Webhooks are a way for web apps to get real-time notifications of some operations in Selz. Once you register a URI to receive webhooks, Selz will send an HTTP request to that URI every time there's a change for any of your app's registered users.

Available events

Type Description
blog_post_created Occurs whenever a blog post is created
blog_post_updated Occurs whenever a blog post is updated
blog_post_deleted Occurs whenever a blog post is deleted
category_created Occurs whenever a category is created
category_updated Occurs whenever a category is updated
category_deleted Occurs whenever a category is deleted
customer_created Occurs whenever a customer is created
customer_updated Occurs whenever a customer is updated
customer_deleted Occurs whenever a customer is deleted
discount_created Occurs whenever a discount is created
discount_updated Occurs whenever a discount is updated
discount_deleted Occurs whenever a discount is deleted
order_payment_succeeded Occurs whenever an order payment succeeded
order_completed Occurs whenever an order payment is completed
product_created Occurs whenever a product is created
product_updated Occurs whenever a product is updated
product_deleted Occurs whenever a product is deleted
product_soldout Occurs whenever a product is sold out
product_variant_soldout Occurs whenever a product variant is sold out

Securing Webhooks

Webhooks can be verified by calculating a digital signature.

Each Webhook request includes a HTTP_X_SELZ_SIGNATURE header along with the data sent in the request. To verify that the request came from Selz, compute the HMAC digest according to the following algorithm and compare it to the value in the HTTP_X_SELZ_SIGNATURE header. If they match, you can be sure that the Webhook was sent from Selz and the data has not been compromised.

PHP Example

$json = json_decode(file_get_contents('php://input'), TRUE);
$message = $json["timestamp"].$json["token"];

    header("HTTP/1.1 400 BAD REQUEST");

// Do something with webhook payload
$orderId = $json["data"]["id"];

header("HTTP/1.1 200 OK");

function CreateSignature($message) {
    $key = 'your_webhook_verification_key';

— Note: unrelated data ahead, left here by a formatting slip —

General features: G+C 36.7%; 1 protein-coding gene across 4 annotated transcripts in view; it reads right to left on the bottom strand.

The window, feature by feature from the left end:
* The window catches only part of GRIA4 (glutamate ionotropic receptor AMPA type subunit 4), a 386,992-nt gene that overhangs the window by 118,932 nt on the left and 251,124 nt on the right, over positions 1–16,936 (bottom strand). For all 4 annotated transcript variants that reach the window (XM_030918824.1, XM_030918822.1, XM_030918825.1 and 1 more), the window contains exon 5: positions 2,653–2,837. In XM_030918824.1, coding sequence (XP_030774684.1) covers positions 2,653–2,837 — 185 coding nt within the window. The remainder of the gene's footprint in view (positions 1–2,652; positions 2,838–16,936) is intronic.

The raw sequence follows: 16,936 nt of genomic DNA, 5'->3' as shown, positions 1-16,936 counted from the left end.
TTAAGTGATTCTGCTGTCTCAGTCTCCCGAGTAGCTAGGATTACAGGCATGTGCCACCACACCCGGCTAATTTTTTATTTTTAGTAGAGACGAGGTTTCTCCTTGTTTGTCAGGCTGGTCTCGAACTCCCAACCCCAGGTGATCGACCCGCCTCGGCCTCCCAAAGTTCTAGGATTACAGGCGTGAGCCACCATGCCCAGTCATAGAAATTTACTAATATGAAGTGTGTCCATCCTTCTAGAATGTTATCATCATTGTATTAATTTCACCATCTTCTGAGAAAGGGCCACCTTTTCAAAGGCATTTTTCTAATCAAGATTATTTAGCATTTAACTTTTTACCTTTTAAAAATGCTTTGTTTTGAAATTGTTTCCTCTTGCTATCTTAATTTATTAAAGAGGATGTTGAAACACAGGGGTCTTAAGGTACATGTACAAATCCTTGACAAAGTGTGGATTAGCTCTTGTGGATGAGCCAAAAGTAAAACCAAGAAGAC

$aMessage = iconv(iconv_get_encoding("internal_encoding"), "ASCII", $message);
    $aKey = iconv(iconv_get_encoding("internal_encoding"), "ASCII", $key);

    $sig = hash_hmac('sha256', $aMessage, $aKey, true);
    return base64_encode($sig);

function ValidateSignature($message){
    $signature = $_SERVER["HTTP_X_SELZ_SIGNATURE"];
    $signatureToCompare = CreateSignature($message);

    return ($signature == $signatureToCompare);

Node.js Example

const crypto = require('crypto');

app.post('/webhook', (request, response) => {
    // https://github.com/visionmedia/express/wiki/Migrating-from-3.x-to-4.x
    // express 3.x: app.use(express.bodyParser());
    // express 4.x: app.use(bodyParser());
    const json = request.body;

    const signature = request.headers['x-selz-signature'];
    const message = `${json['timestamp']}${json['token']}`;

    if (validateSignature(message, signature)) {
    } else {

const createSignature = message => {
    const key = 'your_webhook_verification_key';

    return crypto
        .createHmac('sha256', key)
        .update(message, 'ascii')

const validateSignature = (message, signature) => signature === createSignature(message);

Best practices

Always respond to webhooks quickly

To make sure you can always respond within ten seconds, you should always do your work on a separate thread (as in the simple example above) or asynchronously using a queue.

Manage concurrency

When a user makes a number of changes in rapid succession, your app is likely to receive multiple notifications for the same user at roughly the same time. If you're not careful about how you manage concurrency, your app can end up processing the same changes for the same user more than once. For some applications, this is not a serious issue. Work that can be repeated without changing the outcome is called idempotent. If your app's actions are always idempotent, you don't need to worry much about concurrency. Unfortunately, not every app can be made idempotent easily. For example, suppose you have an app that sends email every time a certain file is changed. To avoid sending duplicate emails, you need to make sure that your app never processes the same user on multiple threads/processes at the same time.